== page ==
Saturday, November 26, 2005

A Busy Week

I did three days at college this week. Three full days starting around 9 or 10 and leaving just after 9 at night. I was pretty whacked for doing much else like housework or fun things with my family. I was going to do some more college work today but I just couldn’t get my head together. I listened to the radio at little. I surfed on the internet a little.

I just came across this quote from Andrew Marr who stepped down as the BBC’s political editor in the summer only to take on lots of other jobs Sunday AM on the telly and Start the Week on radio:

“I don’t think stress is a bad thing. We’re too scared of it. I think urban life is about packing a lot in. I’m very much of the view – perhaps it’s to do with getting older – that you’re not around for very long on this planet, and to feel that you’d had more than enough time half-asleep in the garden is not how I want to go.”

I think I can see where’s he’s coming from. But after my busy week I’m quite glad of a chance to laze around.

Sunday, November 20, 2005


I found this sight two or three weeks ago when I was looking for things on Remembrance Day . The link with terrorism is interesting again. I think this site has some really insightful comments on our culture although it is very American. I think it is well worth exploring more.

Adbusters now talking about ‘Buy Nothing Day’ that is a part of the Buy Nothing Christmas campaign. It looks like a campaign to boycott shops on November 25th in protest of the materialism of Christmas. I have a lot of sympathy with this campaign.

It just amazes me that Christmas items were in the shops alongside Halloween stuff. There is so much about Christmas that sickens me. For most of us it’s just a time when we must shop and then ‘enjoy ourselves’ in a way that our culture tells us to.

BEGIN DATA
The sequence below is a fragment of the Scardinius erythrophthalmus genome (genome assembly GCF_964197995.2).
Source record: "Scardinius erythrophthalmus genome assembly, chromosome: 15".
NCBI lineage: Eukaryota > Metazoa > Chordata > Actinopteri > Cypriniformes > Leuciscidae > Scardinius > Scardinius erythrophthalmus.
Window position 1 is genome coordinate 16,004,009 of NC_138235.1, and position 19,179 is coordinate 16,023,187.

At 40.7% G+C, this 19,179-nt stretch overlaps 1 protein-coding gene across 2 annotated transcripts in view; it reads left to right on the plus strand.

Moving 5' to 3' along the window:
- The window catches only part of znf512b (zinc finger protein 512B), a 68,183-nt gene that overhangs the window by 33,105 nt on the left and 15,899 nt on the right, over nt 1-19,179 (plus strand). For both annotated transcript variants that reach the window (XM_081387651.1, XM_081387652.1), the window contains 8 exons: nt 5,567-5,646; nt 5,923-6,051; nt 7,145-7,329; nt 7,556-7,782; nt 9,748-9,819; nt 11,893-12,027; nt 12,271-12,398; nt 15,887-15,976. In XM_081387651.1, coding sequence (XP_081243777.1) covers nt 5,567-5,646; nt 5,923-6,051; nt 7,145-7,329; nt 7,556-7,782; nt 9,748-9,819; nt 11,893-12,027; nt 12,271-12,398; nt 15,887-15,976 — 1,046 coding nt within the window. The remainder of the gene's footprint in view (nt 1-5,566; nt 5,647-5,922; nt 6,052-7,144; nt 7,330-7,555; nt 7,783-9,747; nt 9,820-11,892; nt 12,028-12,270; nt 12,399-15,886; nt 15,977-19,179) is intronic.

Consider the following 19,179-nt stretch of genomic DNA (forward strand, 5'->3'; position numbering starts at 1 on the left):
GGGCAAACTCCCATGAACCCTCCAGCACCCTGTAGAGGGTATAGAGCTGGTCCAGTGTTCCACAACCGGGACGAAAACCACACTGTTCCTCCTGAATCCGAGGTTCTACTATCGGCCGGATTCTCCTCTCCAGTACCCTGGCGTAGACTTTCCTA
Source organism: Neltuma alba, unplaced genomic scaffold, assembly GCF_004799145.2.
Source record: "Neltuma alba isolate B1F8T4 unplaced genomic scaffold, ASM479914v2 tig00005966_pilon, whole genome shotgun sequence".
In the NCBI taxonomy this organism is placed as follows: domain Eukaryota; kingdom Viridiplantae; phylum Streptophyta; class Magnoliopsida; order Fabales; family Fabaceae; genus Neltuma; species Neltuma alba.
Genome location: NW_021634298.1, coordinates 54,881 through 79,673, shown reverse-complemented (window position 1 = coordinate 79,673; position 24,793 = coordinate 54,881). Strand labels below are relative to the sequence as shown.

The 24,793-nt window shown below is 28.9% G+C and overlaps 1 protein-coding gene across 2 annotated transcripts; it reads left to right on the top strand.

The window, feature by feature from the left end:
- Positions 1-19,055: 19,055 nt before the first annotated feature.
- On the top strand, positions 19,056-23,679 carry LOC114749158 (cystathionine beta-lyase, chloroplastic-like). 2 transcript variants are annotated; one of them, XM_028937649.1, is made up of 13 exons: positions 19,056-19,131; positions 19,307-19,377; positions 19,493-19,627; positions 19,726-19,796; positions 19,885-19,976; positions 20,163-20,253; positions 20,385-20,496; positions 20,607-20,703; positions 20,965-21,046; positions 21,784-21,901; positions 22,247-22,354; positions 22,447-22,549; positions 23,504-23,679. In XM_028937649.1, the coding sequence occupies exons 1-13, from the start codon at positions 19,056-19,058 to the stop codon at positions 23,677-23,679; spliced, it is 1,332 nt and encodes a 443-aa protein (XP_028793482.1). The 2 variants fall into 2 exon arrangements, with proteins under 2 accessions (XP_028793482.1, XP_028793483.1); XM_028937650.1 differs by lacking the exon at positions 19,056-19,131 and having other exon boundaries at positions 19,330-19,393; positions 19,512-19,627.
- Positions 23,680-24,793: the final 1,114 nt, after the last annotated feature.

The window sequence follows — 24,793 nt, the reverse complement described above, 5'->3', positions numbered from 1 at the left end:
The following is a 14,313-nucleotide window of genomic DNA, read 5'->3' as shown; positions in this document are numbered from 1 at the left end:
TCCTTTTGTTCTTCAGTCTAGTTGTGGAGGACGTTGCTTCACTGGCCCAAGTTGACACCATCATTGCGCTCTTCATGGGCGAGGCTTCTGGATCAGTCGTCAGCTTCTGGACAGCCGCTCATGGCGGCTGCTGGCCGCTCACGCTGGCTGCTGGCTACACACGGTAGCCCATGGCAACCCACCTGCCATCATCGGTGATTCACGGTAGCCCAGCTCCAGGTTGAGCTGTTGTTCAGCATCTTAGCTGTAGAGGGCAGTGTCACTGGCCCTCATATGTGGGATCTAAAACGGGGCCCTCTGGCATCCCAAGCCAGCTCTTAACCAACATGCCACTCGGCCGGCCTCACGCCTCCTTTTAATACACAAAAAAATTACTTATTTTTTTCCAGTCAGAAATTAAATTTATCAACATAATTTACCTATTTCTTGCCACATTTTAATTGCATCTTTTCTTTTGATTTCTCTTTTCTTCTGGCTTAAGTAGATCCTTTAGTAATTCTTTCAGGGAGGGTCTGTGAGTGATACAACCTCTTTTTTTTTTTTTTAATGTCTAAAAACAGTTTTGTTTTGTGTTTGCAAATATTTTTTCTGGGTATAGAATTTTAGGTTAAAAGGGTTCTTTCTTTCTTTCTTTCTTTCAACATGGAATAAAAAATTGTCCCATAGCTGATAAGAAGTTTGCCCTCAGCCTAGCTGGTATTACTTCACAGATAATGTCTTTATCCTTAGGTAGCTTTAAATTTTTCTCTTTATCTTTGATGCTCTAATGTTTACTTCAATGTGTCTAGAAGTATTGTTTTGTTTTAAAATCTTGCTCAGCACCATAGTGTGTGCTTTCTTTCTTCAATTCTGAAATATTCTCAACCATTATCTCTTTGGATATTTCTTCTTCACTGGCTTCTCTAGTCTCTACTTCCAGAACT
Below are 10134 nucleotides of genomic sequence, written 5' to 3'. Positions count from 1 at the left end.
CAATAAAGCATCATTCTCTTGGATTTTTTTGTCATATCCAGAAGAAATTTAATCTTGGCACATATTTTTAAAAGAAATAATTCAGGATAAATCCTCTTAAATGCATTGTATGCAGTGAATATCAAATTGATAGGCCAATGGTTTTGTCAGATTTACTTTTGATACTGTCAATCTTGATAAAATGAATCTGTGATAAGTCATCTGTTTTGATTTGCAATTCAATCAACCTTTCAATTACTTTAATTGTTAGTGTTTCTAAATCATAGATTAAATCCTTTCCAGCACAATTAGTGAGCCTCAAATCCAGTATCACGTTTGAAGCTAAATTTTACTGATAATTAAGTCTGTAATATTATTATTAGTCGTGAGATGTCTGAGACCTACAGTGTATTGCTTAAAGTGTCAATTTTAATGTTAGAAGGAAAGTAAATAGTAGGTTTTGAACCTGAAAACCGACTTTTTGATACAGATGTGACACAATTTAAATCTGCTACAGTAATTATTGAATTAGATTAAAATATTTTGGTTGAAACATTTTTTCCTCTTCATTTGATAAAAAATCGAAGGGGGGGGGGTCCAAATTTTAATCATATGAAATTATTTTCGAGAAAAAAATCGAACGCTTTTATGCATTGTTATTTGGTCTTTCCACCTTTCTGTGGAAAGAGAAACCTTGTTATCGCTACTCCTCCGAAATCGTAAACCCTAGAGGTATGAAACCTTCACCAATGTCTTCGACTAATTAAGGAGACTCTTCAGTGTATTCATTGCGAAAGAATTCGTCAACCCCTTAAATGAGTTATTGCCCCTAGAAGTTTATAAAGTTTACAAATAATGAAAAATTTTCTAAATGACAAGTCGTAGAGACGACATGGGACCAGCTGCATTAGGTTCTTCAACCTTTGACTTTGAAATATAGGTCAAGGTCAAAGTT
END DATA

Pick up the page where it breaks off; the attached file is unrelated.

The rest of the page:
Materialism. Yuk!

Wednesday, November 02, 2005

Remember Remember

My wife Nettes and I went to see this play the other night at a local church. We were very impressed by this, the latest production from the Riding Lights Theatre Company. It tells the story of the gunpowder plot from the viewpoint of one of the conspirators. The main story is interspersed with more contemporary scenes of terrorism from both the IRA and Islamic fundamentalism. It didn’t take that long to get used to the minimalist set design and costumes and the fact that some actors played more than one part. I was soon caught up in the story. I found the portrayal of religious persecution particularly powerful. The image of the worshippers leaping up at the slightest sound is one that will stick with me. I also liked the development of the hero’s character – from someone reluctant to talk of his faith through someone who took action to finally someone who was repentant. It is interesting that the fact that the gunpowder plot took place 400 years ago is still recalled in our national celebrations. But the parallels drawn with the war on terrorism and the recent London bombing is even more chilling.